Zuma spy satellite
© Malcolm Denemark/Florida Today via AP
The highly classified satellite, which launched on the Falcon 9 rocket Sunday night, was provided by Northrop Grumman, which wouldn’t name the government agency for which it was provided.
A U.S. spy satellite which was supposed to launch into orbit on Sunday night is expected to be a "total loss" after it reportedly didn't make it.

The Falcon 9 rocket, which carried the highly-classified satellite codenamed Zuma, is believed to have plunged back into the Earth's atmosphere, the Wall Street Journal reported Monday, citing industry and government officials.

Lawmakers from the Senate and House, along with congressional staffers, were briefed on the failed mission, according to the Journal.

Launched by SpaceX from Cape Canaveral, Florida, the satellite reportedly didn't separate itself from the rocket, as it should have.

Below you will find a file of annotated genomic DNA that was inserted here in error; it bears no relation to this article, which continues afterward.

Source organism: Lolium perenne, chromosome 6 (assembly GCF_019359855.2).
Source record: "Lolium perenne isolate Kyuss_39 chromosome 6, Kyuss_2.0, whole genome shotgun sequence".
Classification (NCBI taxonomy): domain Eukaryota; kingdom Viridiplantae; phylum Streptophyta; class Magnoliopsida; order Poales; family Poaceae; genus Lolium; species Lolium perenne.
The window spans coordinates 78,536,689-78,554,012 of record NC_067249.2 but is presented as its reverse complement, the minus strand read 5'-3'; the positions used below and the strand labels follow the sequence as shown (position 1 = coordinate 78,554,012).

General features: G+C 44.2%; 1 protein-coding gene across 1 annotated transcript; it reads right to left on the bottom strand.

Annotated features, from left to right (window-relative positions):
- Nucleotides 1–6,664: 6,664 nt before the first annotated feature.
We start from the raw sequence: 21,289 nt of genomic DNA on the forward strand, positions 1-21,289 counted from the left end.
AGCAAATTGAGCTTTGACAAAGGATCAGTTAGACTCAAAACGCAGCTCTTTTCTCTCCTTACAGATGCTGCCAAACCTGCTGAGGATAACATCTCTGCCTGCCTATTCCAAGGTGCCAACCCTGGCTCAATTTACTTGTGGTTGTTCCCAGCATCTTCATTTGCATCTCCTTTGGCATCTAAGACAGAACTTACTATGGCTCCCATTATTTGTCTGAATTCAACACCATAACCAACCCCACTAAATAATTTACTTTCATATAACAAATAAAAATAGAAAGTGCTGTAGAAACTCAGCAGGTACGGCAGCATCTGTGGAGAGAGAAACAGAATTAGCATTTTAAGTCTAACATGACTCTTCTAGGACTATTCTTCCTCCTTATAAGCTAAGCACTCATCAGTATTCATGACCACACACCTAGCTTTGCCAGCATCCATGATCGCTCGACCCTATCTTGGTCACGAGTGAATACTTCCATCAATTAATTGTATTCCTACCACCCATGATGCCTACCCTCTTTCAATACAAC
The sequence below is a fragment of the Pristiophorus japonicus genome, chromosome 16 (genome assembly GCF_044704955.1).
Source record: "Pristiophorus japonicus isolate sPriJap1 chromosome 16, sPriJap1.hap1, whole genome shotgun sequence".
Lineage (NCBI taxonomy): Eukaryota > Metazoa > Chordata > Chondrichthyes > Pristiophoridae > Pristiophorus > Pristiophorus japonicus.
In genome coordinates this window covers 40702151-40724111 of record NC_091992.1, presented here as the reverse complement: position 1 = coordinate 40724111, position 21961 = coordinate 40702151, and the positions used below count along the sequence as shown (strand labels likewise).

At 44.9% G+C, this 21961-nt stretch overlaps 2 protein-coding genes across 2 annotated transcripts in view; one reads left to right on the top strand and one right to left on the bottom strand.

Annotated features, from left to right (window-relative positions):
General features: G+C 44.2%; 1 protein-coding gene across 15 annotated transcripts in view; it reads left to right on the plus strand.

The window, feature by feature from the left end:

A SpaceX spokesperson told Fox News in a statement: "We do not comment on missions of this nature; but as of right now reviews of the data indicate Falcon 9 performed nominally."

The launch broadcast ended commentary five minutes into the flight, due to the secretive nature of the U.S. satellite. However, the company continued to broadcast the return of the first-stage booster to Cape Canaveral, where it landed upright as part of a recycling effort.

While officials haven't commented on the status of the satellite, the Pentagon's Strategic Command, which update satellites orbiting the planet, hasn't updated its catalog to show where the satellite is, according to the Journal.

The satellite was provided by defense contractor Northrop Grumman, which wouldn't name the government agency for which it was provided.

Fox News' Phil Keating contributed to this report.